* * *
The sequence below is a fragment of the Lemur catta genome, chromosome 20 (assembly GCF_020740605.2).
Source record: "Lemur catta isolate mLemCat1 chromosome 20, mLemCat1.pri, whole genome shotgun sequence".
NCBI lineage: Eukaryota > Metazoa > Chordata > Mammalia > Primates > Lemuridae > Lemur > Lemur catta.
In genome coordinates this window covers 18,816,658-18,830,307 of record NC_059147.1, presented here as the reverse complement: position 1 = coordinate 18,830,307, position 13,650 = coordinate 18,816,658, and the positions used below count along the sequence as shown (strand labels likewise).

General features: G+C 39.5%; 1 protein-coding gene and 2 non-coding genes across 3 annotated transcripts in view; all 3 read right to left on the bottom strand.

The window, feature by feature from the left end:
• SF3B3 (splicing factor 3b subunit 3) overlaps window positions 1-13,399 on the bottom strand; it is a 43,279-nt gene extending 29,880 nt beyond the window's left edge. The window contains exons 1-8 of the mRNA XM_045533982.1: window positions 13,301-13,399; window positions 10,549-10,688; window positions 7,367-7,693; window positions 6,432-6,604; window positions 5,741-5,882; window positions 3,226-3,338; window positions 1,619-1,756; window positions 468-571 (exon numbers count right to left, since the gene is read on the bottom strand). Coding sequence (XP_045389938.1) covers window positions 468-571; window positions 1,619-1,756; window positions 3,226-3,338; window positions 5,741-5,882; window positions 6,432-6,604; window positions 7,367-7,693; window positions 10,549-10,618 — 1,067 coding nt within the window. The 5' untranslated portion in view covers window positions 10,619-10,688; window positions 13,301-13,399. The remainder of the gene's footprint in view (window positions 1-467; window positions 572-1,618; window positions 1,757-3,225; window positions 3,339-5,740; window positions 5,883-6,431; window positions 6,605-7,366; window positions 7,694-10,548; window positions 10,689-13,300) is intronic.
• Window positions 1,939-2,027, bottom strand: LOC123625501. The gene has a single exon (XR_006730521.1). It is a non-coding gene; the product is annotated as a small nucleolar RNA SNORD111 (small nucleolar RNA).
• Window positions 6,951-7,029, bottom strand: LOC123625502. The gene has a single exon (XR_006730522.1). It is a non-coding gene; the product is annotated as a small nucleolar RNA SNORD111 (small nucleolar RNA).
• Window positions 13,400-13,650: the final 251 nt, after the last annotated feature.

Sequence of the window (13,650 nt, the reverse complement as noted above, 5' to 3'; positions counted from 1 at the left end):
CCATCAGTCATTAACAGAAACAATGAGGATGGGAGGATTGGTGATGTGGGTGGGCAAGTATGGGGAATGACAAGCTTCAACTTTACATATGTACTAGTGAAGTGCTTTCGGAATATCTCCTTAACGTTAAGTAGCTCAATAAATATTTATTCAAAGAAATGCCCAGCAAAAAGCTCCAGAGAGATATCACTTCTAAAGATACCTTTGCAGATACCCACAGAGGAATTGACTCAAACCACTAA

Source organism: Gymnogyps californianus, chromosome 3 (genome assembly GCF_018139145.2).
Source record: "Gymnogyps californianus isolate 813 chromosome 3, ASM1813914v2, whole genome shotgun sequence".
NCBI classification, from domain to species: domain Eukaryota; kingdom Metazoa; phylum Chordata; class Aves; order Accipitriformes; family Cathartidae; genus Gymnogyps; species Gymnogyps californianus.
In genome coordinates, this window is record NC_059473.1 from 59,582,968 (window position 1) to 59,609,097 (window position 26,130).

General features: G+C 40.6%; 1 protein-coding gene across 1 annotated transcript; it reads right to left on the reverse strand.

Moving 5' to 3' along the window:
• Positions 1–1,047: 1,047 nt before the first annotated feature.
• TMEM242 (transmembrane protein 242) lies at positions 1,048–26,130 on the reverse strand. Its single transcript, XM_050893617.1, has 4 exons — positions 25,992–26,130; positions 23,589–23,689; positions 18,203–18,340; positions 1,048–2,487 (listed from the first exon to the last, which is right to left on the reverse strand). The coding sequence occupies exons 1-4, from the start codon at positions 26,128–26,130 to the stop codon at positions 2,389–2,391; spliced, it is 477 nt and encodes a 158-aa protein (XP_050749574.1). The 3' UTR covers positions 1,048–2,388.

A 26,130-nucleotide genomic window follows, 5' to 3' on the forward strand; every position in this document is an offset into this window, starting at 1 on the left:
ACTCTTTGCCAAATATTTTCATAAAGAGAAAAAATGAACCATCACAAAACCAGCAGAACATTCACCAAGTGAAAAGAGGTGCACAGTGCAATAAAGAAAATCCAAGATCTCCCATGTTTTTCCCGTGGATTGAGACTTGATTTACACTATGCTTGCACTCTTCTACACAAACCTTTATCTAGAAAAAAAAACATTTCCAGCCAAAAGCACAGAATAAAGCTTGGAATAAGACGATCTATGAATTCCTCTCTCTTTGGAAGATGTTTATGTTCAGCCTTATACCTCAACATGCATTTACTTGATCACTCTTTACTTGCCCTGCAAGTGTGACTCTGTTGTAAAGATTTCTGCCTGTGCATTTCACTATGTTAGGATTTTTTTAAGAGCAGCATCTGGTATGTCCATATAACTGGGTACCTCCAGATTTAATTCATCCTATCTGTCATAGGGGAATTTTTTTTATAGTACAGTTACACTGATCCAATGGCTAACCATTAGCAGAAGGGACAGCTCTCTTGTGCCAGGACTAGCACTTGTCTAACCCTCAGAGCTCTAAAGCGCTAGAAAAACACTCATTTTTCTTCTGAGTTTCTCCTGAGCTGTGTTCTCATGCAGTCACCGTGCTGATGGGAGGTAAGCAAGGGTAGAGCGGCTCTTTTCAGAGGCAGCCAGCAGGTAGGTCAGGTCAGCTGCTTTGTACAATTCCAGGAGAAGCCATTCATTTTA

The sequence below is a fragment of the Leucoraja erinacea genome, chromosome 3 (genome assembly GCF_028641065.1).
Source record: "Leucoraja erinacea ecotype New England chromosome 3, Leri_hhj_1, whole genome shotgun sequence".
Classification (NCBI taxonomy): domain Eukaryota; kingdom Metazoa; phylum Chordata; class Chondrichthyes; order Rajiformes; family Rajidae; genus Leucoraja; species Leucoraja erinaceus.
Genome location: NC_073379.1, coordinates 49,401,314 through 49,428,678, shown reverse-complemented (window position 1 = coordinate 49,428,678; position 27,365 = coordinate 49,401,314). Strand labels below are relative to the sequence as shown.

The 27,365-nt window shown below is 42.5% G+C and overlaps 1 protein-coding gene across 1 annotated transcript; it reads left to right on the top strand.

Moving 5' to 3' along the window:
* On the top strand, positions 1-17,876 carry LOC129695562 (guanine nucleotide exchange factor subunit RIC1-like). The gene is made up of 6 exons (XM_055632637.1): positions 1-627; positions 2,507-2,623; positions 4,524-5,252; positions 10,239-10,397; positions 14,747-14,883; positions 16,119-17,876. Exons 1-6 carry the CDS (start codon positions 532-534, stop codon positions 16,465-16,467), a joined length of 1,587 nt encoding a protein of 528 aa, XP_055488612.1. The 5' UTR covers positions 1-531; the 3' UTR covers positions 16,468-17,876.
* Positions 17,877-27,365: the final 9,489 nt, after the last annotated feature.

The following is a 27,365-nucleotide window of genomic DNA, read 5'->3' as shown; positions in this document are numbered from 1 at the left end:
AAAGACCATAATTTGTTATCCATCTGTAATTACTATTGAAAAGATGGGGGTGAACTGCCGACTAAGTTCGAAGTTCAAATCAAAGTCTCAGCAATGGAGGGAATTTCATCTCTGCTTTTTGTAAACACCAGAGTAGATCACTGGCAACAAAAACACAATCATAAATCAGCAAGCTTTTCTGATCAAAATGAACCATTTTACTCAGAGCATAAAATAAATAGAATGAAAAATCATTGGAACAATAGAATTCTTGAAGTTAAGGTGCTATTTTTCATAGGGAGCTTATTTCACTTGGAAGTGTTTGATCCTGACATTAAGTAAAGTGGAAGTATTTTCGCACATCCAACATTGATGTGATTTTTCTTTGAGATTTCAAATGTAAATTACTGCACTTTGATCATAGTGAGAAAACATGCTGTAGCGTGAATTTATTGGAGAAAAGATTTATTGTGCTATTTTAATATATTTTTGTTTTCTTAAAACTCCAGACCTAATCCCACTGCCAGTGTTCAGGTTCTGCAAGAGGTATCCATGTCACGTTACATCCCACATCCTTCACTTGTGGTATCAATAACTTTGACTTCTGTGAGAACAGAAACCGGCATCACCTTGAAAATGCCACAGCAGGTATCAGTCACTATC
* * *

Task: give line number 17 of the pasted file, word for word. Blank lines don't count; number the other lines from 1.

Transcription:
General features: G+C 40.6%; 1 protein-coding gene across 1 annotated transcript; it reads right to left on the reverse strand.